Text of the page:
Open up Google Maps and check out Agadez in the Western part of Niger and the Sahara desert. If you switch over to the satellite view of the city and pull back far enough it disappears into the surrounding desert. It becomes just another shade of brown in what appears to be a never ending vista of tan. How did this city come to appear here in what is apparently the middle of nowhere? Is it just some recent thing that sprang up in response to human greed for something buried beneath the shifting sands? In actual fact the city was founded sometime before the 14th century and was officially designated a Sultanate in 1449. More importantly it is the capital of Air, one of the traditional Tuareg federations, and was one of key way stations along the caravan routes they followed carrying trade from Algerian ports on the Mediterranean Sea into the interior of Africa and back.
Descendants of the Berber tribes of North Africa they were named Tuareg, Arabic for rebels, for their initial resistance to adopting the Muslim faith, but refer to themselves as the Kel Tamsheq after their language. Even though they eventually adopted the religion and the camel herding nomadic lifestyle they now live of the colonizing Arabs, they have continued to resist any kind of external control over their lives to this day. From French colonial rule to having the way they practice their religion dictated to them by outsiders they have have struggled preserve their way of life and traditional territories. Since the withdrawal of French rule from the Sahara in the early 1960s the lands they used to move through freely have been divided up amongst Niger, Burkina Faso, Mali and Algeria. Since 1963, and the first uprising of the modern era, they have taken up arms to protect their rights in the 1980s, the 1990s and most recently in 2007.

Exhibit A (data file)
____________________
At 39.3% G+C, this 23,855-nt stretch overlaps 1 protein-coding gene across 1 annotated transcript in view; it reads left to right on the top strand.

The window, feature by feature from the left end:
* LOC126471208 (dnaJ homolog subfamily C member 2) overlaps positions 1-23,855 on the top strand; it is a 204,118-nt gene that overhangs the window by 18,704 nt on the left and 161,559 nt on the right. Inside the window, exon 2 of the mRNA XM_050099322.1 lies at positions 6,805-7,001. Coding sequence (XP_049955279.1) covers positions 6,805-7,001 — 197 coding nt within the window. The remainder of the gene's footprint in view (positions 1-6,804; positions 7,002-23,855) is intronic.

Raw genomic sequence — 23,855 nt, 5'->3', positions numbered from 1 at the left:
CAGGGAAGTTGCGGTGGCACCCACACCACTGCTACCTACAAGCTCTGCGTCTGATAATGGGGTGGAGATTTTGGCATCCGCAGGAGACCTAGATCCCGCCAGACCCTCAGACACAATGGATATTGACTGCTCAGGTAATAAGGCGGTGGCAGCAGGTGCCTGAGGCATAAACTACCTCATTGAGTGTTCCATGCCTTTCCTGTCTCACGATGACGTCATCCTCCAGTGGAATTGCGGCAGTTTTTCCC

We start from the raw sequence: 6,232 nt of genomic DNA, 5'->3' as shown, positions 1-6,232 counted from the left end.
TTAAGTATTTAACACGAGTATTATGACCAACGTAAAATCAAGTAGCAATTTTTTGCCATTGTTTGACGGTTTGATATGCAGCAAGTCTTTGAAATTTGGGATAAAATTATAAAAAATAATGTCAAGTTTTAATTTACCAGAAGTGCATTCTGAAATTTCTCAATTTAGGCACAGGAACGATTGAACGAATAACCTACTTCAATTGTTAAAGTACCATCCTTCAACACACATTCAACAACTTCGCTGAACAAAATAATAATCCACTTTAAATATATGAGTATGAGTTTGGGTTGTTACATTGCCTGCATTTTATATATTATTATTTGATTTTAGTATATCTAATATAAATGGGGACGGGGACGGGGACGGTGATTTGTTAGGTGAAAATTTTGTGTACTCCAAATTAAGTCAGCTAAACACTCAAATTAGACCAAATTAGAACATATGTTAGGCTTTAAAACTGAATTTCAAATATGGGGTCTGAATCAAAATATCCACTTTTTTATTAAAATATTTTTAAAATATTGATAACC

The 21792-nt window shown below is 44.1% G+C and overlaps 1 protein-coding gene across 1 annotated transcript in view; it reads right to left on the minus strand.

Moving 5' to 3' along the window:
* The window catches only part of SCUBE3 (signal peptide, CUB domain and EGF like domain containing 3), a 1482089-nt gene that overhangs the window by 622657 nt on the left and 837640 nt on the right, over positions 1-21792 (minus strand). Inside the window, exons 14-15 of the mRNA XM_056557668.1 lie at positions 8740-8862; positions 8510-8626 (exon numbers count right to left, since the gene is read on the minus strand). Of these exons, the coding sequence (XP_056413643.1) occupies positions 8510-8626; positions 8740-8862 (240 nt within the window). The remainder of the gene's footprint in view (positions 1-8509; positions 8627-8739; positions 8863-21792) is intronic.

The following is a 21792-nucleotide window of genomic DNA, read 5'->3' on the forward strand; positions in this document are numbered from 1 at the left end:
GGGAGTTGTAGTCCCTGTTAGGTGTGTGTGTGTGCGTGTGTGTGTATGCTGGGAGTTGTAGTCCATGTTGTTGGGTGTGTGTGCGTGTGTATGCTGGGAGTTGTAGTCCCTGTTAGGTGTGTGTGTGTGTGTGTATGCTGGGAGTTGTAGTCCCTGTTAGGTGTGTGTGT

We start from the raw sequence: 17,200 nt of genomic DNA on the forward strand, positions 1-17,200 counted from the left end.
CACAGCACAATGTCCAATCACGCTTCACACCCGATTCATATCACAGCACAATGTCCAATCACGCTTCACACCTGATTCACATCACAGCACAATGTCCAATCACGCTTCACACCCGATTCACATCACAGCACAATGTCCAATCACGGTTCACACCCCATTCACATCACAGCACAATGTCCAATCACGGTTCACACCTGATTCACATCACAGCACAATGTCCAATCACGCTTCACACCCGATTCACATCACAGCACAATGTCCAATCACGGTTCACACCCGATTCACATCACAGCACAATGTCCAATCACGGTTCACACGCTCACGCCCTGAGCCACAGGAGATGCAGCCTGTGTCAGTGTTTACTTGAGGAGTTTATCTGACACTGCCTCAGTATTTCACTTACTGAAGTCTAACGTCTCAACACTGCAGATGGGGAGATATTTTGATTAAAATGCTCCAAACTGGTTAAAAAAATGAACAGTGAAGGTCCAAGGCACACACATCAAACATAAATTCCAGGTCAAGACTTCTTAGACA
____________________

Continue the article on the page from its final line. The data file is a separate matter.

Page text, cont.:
Much like elsewhere in the world the Kel Tamsheq discovered treaties have a way of being forgotten when governments change or when it is discovered the useless land they were given is rich in natural resources. It would come as no surprise to Native Americans to hear that when uranium was discovered in Niger all the treaties were thrown out the window. While the 1980s had seen the Kel Tamsheq fighting for their lands, the 1990s saw them fighting for survival as the Niger government began to target them for persecution. Libya and Algeria have both served as homes in exile for them in the past, and did again in the 90s. Among those whose families fled to Algeria at the time was Omara "Bombino" Moctar from Agadez. Twenty some years later, both Moctar and Agadez are the subject of a new documentary film, Agadez, The Music and the Rebellion, directed and produced by Ron Wyman and his Zero Gravity Films production company.